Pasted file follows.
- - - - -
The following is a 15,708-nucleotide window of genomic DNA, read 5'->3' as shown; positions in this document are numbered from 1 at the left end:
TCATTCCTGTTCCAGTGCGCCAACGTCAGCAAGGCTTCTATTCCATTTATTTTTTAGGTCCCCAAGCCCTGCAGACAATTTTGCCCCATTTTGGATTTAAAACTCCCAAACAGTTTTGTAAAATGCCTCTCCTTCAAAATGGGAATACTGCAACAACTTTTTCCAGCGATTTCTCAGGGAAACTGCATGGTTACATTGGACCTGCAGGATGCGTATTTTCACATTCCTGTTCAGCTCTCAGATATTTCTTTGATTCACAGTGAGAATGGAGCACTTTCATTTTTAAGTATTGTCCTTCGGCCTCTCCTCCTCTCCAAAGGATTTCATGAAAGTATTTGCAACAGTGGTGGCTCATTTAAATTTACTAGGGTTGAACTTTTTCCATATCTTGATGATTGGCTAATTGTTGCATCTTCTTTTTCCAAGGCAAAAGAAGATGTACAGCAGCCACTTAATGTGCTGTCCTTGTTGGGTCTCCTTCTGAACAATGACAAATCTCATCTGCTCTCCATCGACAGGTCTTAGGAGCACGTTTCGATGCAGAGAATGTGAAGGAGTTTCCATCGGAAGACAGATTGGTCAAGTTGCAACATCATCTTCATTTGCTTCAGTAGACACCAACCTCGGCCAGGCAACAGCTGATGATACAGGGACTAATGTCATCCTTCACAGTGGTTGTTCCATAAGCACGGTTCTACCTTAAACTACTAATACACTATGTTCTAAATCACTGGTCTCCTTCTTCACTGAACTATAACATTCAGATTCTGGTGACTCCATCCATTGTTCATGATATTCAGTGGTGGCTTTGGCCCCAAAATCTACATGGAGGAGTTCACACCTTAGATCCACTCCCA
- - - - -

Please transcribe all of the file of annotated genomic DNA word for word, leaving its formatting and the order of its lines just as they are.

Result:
The following is a 15,708-nucleotide window of genomic DNA, read 5'->3' as shown; positions in this document are numbered from 1 at the left end:
TCATTCCTGTTCCAGTGCGCCAACGTCAGCAAGGCTTCTATTCCATTTATTTTTTAGGTCCCCAAGCCCTGCAGACAATTTTGCCCCATTTTGGATTTAAAACTCCCAAACAGTTTTGTAAAATGCCTCTCCTTCAAAATGGGAATACTGCAACAACTTTTTCCAGCGATTTCTCAGGGAAACTGCATGGTTACATTGGACCTGCAGGATGCGTATTTTCACATTCCTGTTCAGCTCTCAGATATTTCTTTGATTCACAGTGAGAATGGAGCACTTTCATTTTTAAGTATTGTCCTTCGGCCTCTCCTCCTCTCCAAAGGATTTCATGAAAGTATTTGCAACAGTGGTGGCTCATTTAAATTTACTAGGGTTGAACTTTTTCCATATCTTGATGATTGGCTAATTGTTGCATCTTCTTTTTCCAAGGCAAAAGAAGATGTACAGCAGCCACTTAATGTGCTGTCCTTGTTGGGTCTCCTTCTGAACAATGACAAATCTCATCTGCTCTCCATCGACAGGTCTTAGGAGCACGTTTCGATGCAGAGAATGTGAAGGAGTTTCCATCGGAAGACAGATTGGTCAAGTTGCAACATCATCTTCATTTGCTTCAGTAGACACCAACCTCGGCCAGGCAACAGCTGATGATACAGGGACTAATGTCATCCTTCACAGTGGTTGTTCCATAAGCACGGTTCTACCTTAAACTACTAATACACTATGTTCTAAATCACTGGTCTCCTTCTTCACTGAACTATAACATTCAGATTCTGGTGACTCCATCCATTGTTCATGATATTCAGTGGTGGCTTTGGCCCCAAAATCTACATGGAGGAGTTCACACCTTAGATCCACTCCCA